On the Assassination of President John F. Kennedy and its effects on public relations

November 22, 2013

On November 1963, the President John F. Kennedy had been president for nearly three years and was on the path to reelection. He was ahead of Barry Goldwater in the polls everywhere but Texas- where everyone from the media to school children questioned the president’s politics. In the first trip Jackie Kennedy made as first lady west of the state of Virginia, people were flocking from all over the state to see the beautiful couple.

But Dallas had its wackos. There was a small sect of ultra conservative residents who were threatening and hateful, but prominent in the Dallas community. They were not only hateful to Kennedy, but his future successor Lyndon B. Johnson and future first lady, Lady Bird Johnson, spitting in their faces, tearing off their clothing and calling them names. Everyone warned the president not to come to Dallas, saying they could win the election anyway.

It has been 50 years since President of the United States of America John Fitzgerald Kennedy was assassinated on Elm St. in Dallas, only five blocks from where I live. In the last 50 years, there have been almost as many conspiracy theories to come out of the aftermath. If they had a better grasp of public relations, perhaps there would be fewer than the dozens of different conspiracy theories that exist today. But more than that, the way officials and the city of Dallas handled the situation led us to be nicknamed the city of hate.

I recently read an interesting article in The New York Times comparing the Sixth Floor Museum and the John F. Kennedy Presidential Library in Boston. The nut graph of the article was fascinating, “If the Sixth Floor Museum in Dallas sees the life through the moment of death, the library sees the life as an idyll, as if detached from death. It celebrates the Kennedy years as if they were still with us and still should be.” What’s particularly fascinating is how true the line is with a couple simple replacements, “If Dallas sees the life through the moment of death, the rest of the world sees the life as an idyll, as if detached from death. It celebrates the Kennedy years as if they were still with us and still should be.”

There are lessons for everyone in how the world, particularly Dallas, responded to the assassination. The first lesson comes from the point that everyone wanted to see them riding together in an open top. I’m sure that people would love to have seen the Obamas doing the same thing in November of 2010, however, no president since has cruised will ever cruise in an open limousine.

Kennedy also broke away from his plan and went right up to the fence to shake hands with people on a trip that officials could not seem to persuade him from taking.

One of the reasons so many conspiracy theories came out of the assassination is because Dallas officials were too quick with their words. It’s okay to say that you don’t know something but that you’ll find out.

As the 50th anniversary drew near, I noticed more and more tourists gathering in Dealey Plaza to memorialize JFK. And it wasn’t just a group of historians, people of all ages were visiting the historic street that merges the city center of Dallas and major highways, gathering where the visitors estimated three bullets entered JFKs head, mortally wounding the president.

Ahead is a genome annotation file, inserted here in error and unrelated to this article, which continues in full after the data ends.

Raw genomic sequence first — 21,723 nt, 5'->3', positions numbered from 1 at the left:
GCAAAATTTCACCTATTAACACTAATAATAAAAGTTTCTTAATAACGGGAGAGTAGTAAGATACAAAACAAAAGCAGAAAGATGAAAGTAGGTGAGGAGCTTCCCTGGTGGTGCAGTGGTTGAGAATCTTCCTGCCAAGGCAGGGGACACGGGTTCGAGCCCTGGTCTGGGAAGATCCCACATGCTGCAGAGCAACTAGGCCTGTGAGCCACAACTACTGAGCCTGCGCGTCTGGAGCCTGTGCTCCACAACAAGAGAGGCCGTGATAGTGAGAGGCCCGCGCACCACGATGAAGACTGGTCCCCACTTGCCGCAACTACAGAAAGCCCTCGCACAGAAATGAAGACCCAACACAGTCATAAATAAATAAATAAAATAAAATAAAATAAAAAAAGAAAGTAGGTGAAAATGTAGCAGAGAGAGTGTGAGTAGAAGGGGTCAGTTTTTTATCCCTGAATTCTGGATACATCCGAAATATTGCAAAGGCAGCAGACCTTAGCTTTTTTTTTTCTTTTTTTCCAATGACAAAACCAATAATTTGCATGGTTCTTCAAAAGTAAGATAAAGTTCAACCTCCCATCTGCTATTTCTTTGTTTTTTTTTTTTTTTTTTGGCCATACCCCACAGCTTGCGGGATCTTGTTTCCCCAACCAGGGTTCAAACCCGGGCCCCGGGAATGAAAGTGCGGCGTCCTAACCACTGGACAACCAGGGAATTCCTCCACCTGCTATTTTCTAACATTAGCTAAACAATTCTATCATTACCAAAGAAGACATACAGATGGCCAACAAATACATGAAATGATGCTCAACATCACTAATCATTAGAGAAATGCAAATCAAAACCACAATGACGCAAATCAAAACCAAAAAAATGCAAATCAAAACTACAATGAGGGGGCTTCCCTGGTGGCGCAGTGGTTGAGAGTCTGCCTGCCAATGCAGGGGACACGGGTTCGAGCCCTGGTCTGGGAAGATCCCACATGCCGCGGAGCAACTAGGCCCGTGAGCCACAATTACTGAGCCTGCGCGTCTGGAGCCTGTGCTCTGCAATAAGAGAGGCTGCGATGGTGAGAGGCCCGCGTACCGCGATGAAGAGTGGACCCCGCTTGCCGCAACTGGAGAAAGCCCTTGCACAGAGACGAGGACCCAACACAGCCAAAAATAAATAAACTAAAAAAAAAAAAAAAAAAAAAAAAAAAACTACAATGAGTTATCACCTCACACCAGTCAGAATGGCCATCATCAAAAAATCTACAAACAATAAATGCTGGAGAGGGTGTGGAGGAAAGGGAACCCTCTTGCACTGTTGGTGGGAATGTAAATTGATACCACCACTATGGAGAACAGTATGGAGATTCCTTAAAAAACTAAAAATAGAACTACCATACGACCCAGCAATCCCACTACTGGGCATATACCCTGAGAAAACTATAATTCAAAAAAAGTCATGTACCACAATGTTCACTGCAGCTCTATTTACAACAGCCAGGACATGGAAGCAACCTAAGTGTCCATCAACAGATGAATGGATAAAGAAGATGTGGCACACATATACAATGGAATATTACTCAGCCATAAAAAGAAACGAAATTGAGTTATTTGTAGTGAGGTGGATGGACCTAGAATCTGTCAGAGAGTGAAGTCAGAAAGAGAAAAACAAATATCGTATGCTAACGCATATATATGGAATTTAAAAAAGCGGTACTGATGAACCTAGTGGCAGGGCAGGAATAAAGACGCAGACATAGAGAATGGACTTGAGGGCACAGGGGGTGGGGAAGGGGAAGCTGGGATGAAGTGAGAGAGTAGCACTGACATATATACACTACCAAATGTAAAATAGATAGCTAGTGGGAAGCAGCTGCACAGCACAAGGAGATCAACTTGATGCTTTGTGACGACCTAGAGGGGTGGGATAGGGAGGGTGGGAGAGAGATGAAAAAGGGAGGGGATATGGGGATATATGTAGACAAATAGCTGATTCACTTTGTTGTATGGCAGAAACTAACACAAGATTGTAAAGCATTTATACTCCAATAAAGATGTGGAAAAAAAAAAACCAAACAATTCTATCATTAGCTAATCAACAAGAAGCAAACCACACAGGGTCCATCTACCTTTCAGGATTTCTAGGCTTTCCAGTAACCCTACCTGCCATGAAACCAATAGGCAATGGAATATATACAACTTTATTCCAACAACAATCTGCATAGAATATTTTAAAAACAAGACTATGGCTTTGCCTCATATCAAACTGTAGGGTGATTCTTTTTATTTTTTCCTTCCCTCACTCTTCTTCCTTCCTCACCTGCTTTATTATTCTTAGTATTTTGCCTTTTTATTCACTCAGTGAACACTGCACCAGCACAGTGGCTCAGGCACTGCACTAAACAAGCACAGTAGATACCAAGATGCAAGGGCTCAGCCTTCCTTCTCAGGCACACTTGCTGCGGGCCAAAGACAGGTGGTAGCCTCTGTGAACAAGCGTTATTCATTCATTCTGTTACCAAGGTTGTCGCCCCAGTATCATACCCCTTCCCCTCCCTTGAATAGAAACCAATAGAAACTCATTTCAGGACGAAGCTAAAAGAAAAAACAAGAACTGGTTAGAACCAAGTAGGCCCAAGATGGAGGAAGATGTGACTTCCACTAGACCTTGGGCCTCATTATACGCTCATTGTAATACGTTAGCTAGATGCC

How does a city, particularly one that has been labeled “the city of hate,” and marks the only modern presidential assassination, go about the fiftieth anniversary of one of the most tragic events Americans older than 50 can remember?

First, they hire Laurey Peat and Associates, a well-known public relations firms in Dallas. If the city is going to memorialize the death of the president assassinated on their streets, they made damn sure it was going to be done correctly and dignified.

The Dallas Morning News played a huge role in this years’ remembrances, though I’m suspicious it’s to right their wrongs of their treatment of JFK to the point that Stanley Marcus of Neiman Marcus said “The News, in my opinion, was almost single-handedly responsible for the prevailing state of mind in Dallas at the time of the assassination.”

The publisher of the Dallas Morning News at the time and Kennedy hater was Ted Dealey, the son of longtime publisher George Bannerman Dealey, for whom Dealey Plaza is named, made sure his sentiments were expressed throughout the paper and at events.  Today, the Morning News sponsored the JFK Symposium, assisting in the funding and promoting of a free documentary and assisting with today’s events- and, of course, doing the story complete justice this past year in different series and installments.

Then they make sure everyone puts on the right spin. Officials assure media that it is not a ploy to help the local economy or the city’s image, but the right thing to do, albeit somber.

They make a beautiful website for people to visit and made sure plenty of credited journalists got in, but not everyone who got a ticket got one. According to the Dallas Morning News, 600 of the 900 media requests were granted. In the media business getting people to attend and cover your event is a big deal, and when the demand is high, you’re onto something.

Even in his remarks today, Dallas Mayor Mike Rawlings noted that the assassination has tarnished Dallas forever – but that this is an opportunity to grow.

He did not apologize for what happened in our city 50 years ago, rather embraced it in an empathetic and meaningful way that will resonate with the rest of the world.

For more great articles and analyses of the assassination of President John F. Kennedy, Ragan provides a great source of 50 different articles. You also need to watch this free documentary from Hugh Ayensworth, “Eyewitness to History.”